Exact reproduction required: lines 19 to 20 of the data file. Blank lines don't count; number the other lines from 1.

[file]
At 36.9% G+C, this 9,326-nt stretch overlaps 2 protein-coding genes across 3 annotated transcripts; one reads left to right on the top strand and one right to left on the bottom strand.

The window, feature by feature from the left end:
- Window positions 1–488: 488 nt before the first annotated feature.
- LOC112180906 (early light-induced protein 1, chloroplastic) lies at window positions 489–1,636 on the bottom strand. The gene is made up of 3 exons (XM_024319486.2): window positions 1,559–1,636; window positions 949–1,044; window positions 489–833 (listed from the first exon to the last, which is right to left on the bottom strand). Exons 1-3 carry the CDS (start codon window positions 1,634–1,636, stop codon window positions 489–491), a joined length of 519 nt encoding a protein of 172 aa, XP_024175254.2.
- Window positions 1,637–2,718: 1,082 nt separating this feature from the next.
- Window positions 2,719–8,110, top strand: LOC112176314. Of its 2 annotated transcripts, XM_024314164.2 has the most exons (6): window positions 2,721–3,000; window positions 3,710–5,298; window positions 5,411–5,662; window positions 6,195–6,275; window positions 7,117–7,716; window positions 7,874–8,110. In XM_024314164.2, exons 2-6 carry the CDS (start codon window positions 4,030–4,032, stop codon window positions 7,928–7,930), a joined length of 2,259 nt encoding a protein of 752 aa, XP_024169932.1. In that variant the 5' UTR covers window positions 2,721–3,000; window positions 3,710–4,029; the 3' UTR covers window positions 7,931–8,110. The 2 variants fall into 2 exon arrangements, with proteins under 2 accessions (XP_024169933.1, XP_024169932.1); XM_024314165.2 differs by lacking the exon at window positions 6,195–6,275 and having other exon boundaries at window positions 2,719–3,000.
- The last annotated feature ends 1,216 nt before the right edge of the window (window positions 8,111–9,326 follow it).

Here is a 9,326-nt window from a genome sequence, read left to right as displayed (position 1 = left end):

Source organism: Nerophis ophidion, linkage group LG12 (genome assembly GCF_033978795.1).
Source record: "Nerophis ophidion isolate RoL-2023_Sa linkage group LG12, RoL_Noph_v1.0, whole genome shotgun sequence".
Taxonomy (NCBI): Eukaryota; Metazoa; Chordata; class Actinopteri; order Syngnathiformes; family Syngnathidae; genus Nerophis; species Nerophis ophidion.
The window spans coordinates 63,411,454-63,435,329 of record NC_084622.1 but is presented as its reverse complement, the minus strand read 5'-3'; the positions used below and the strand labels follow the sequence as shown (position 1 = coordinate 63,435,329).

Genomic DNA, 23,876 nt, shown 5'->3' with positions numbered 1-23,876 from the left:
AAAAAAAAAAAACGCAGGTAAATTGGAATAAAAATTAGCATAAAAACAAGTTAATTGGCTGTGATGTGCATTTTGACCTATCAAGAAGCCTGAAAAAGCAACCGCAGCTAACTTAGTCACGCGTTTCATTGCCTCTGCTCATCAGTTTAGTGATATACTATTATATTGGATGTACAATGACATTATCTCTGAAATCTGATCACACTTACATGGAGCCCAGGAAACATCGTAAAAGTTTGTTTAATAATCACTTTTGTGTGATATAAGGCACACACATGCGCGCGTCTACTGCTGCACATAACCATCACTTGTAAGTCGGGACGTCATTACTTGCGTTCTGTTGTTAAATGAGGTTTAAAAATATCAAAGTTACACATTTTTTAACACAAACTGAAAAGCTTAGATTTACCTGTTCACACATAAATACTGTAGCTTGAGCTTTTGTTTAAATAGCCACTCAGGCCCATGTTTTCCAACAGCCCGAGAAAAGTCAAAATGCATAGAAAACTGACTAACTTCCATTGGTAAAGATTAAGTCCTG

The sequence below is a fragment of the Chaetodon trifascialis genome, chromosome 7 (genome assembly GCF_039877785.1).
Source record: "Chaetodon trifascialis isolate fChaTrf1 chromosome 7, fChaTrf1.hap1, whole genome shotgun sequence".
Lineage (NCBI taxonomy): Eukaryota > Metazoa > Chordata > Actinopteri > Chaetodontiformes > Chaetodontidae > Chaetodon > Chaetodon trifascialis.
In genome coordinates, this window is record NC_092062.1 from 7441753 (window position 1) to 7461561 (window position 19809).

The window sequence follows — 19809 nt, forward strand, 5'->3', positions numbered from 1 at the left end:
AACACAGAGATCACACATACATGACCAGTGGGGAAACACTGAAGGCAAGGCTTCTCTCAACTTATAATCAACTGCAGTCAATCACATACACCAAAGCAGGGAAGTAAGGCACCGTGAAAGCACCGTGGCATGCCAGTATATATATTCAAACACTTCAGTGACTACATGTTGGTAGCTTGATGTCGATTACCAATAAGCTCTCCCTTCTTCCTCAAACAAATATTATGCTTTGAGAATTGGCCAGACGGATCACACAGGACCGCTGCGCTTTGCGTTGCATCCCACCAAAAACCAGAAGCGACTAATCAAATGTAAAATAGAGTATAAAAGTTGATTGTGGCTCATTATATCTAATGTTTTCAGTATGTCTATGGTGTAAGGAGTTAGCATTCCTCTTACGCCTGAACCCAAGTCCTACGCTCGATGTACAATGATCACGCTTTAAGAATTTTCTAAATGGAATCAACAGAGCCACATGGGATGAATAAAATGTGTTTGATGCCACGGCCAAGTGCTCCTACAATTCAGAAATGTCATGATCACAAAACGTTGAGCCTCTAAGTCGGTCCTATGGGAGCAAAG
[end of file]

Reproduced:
The window sequence follows — 19809 nt, forward strand, 5'->3', positions numbered from 1 at the left end:
AACACAGAGATCACACATACATGACCAGTGGGGAAACACTGAAGGCAAGGCTTCTCTCAACTTATAATCAACTGCAGTCAATCACATACACCAAAGCAGGGAAGTAAGGCACCGTGAAAGCACCGTGGCATGCCAGTATATATATTCAAACACTTCAGTGACTACATGTTGGTAGCTTGATGTCGATTACCAATAAGCTCTCCCTTCTTCCTCAAACAAATATTATGCTTTGAGAATTGGCCAGACGGATCACACAGGACCGCTGCGCTTTGCGTTGCATCCCACCAAAAACCAGAAGCGACTAATCAAATGTAAAATAGAGTATAAAAGTTGATTGTGGCTCATTATATCTAATGTTTTCAGTATGTCTATGGTGTAAGGAGTTAGCATTCCTCTTACGCCTGAACCCAAGTCCTACGCTCGATGTACAATGATCACGCTTTAAGAATTTTCTAAATGGAATCAACAGAGCCACATGGGATGAATAAAATGTGTTTGATGCCACGGCCAAGTGCTCCTACAATTCAGAAATGTCATGATCACAAAACGTTGAGCCTCTAAGTCGGTCCTATGGGAGCAAAG